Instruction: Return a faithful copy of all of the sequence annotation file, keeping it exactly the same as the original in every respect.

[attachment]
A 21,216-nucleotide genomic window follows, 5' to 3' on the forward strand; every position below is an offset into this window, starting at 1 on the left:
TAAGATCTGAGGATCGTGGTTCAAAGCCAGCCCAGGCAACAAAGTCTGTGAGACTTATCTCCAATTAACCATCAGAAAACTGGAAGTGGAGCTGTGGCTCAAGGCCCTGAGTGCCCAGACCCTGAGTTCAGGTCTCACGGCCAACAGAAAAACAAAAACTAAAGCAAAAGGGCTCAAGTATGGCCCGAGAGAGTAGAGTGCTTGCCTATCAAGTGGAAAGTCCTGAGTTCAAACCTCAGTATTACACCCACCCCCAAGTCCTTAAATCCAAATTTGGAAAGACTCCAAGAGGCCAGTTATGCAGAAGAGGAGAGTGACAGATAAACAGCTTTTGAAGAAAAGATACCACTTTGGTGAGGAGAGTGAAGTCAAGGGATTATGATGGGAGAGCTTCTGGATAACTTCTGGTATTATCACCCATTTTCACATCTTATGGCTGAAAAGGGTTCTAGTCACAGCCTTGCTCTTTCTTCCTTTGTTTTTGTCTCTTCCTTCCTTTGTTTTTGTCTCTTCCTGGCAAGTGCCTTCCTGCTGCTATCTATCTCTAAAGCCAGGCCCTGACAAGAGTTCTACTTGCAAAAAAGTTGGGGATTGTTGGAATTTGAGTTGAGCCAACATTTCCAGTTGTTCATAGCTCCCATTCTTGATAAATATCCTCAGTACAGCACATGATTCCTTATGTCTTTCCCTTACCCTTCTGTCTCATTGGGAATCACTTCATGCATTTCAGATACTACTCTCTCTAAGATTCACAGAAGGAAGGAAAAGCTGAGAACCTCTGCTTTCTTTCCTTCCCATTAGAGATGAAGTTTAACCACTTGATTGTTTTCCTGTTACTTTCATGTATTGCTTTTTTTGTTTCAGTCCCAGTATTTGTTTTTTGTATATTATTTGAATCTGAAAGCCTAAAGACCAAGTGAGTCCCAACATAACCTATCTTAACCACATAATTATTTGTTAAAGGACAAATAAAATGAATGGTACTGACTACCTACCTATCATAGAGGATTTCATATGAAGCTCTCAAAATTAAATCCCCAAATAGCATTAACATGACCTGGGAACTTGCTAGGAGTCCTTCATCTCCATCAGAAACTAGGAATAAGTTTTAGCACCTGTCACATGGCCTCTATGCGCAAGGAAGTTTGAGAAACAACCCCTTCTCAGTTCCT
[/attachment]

A 21,216-nucleotide genomic window follows, 5' to 3' on the forward strand; every position below is an offset into this window, starting at 1 on the left:
TAAGATCTGAGGATCGTGGTTCAAAGCCAGCCCAGGCAACAAAGTCTGTGAGACTTATCTCCAATTAACCATCAGAAAACTGGAAGTGGAGCTGTGGCTCAAGGCCCTGAGTGCCCAGACCCTGAGTTCAGGTCTCACGGCCAACAGAAAAACAAAAACTAAAGCAAAAGGGCTCAAGTATGGCCCGAGAGAGTAGAGTGCTTGCCTATCAAGTGGAAAGTCCTGAGTTCAAACCTCAGTATTACACCCACCCCCAAGTCCTTAAATCCAAATTTGGAAAGACTCCAAGAGGCCAGTTATGCAGAAGAGGAGAGTGACAGATAAACAGCTTTTGAAGAAAAGATACCACTTTGGTGAGGAGAGTGAAGTCAAGGGATTATGATGGGAGAGCTTCTGGATAACTTCTGGTATTATCACCCATTTTCACATCTTATGGCTGAAAAGGGTTCTAGTCACAGCCTTGCTCTTTCTTCCTTTGTTTTTGTCTCTTCCTTCCTTTGTTTTTGTCTCTTCCTGGCAAGTGCCTTCCTGCTGCTATCTATCTCTAAAGCCAGGCCCTGACAAGAGTTCTACTTGCAAAAAAGTTGGGGATTGTTGGAATTTGAGTTGAGCCAACATTTCCAGTTGTTCATAGCTCCCATTCTTGATAAATATCCTCAGTACAGCACATGATTCCTTATGTCTTTCCCTTACCCTTCTGTCTCATTGGGAATCACTTCATGCATTTCAGATACTACTCTCTCTAAGATTCACAGAAGGAAGGAAAAGCTGAGAACCTCTGCTTTCTTTCCTTCCCATTAGAGATGAAGTTTAACCACTTGATTGTTTTCCTGTTACTTTCATGTATTGCTTTTTTTGTTTCAGTCCCAGTATTTGTTTTTTGTATATTATTTGAATCTGAAAGCCTAAAGACCAAGTGAGTCCCAACATAACCTATCTTAACCACATAATTATTTGTTAAAGGACAAATAAAATGAATGGTACTGACTACCTACCTATCATAGAGGATTTCATATGAAGCTCTCAAAATTAAATCCCCAAATAGCATTAACATGACCTGGGAACTTGCTAGGAGTCCTTCATCTCCATCAGAAACTAGGAATAAGTTTTAGCACCTGTCACATGGCCTCTATGCGCAAGGAAGTTTGAGAAACAACCCCTTCTCAGTTCCT